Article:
Slow Down

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David Banner & 9th Wonder f/ Heather Victoria "Slow Down" (2010)

9th Wonder: “David Banner and I have a mutual friend by the name of DJ Cuzzin B, who lives now in Washington D.C. So him and David Banner were friends in school at Jackson State University, and they’ve been friends for a while.

”David Banner came through D.C. and hooked up with DJ Cuzzin B and was like, ‘Yo, do you know 9th Wonder?’ He was like, ‘Yeah, that’s my partner.’ So Banner ended up coming to North Carolina. He was supposed to get a couple beats from me, but he ended up getting nine. That’s how Death of a Pop Star came about.

"I was in the lab with Banner, and he's just a crazy dude. He's just very vibrant and animated. What you see is what you get. There’s no fronting, no nothing. You’re not going to get that from him.

"The album cover looks futuristic, and the name of the album is Death of a Pop Star. So what pop star were we talking about? Michael Jackson. That’s why we made a futuristic cover, because what is the world going to sound like, or even look like without him being around?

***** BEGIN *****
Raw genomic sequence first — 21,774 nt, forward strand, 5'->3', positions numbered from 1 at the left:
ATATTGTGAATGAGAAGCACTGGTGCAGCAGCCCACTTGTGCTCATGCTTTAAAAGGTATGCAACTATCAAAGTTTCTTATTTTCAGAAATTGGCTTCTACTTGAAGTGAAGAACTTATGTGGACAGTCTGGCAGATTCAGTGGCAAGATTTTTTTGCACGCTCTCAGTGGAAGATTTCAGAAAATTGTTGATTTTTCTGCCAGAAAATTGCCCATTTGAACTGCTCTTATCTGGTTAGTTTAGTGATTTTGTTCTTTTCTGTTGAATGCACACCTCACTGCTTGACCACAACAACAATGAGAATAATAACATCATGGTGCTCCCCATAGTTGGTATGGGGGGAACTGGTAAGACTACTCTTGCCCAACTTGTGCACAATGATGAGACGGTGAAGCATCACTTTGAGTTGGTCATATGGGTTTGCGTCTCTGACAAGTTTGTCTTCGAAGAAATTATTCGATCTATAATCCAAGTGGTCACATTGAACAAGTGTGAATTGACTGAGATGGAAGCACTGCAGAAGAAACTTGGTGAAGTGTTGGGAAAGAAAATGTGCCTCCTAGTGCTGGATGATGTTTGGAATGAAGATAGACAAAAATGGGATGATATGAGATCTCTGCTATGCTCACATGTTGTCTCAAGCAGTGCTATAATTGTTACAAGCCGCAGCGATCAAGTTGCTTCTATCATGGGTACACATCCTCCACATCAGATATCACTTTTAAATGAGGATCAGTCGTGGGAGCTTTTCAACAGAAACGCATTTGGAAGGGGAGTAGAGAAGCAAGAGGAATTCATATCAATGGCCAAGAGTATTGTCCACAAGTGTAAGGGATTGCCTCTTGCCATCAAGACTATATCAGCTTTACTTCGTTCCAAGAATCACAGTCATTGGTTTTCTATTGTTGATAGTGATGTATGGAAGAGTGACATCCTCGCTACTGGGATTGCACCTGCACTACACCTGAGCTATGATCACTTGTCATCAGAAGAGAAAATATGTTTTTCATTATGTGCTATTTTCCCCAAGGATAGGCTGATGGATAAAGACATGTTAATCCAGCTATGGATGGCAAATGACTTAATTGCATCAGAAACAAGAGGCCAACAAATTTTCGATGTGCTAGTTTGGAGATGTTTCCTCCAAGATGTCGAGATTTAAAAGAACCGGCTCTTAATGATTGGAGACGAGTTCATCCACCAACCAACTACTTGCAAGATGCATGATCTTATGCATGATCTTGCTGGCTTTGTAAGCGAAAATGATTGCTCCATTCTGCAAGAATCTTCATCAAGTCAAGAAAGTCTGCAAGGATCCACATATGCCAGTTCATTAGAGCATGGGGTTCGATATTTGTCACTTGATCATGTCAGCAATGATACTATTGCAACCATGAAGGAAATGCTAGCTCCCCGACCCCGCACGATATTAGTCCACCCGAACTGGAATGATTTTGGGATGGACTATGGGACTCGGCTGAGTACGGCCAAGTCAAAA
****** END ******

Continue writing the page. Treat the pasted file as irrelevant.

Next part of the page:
”We had to basically try to figure out what in the world we're going to do after Michael Jackson died. Because every artist from every genre of music, whether they want to believe it or not, after the year 1984, is influenced by that guy. So what are we going do about music, especially black music, when he’s gone? That’s why the album has a lot of political undertone to it.

"'Slow Down' was a beat I made like six years ago. And the young lady who's singing on it, is actually one of my artists now. Her name is Heather Victoria. At the time she was a student at North Carolina Central University, and I was teaching. That was the joint with a video, and we did that video in the north of Virginia. And the video was a play off They Live. We shot it for two days, and it came out to be dope."

Be With You

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David Banner & 9th Wonder f/ Ludacris & Marsha Ambrosius "Be With You" (2010)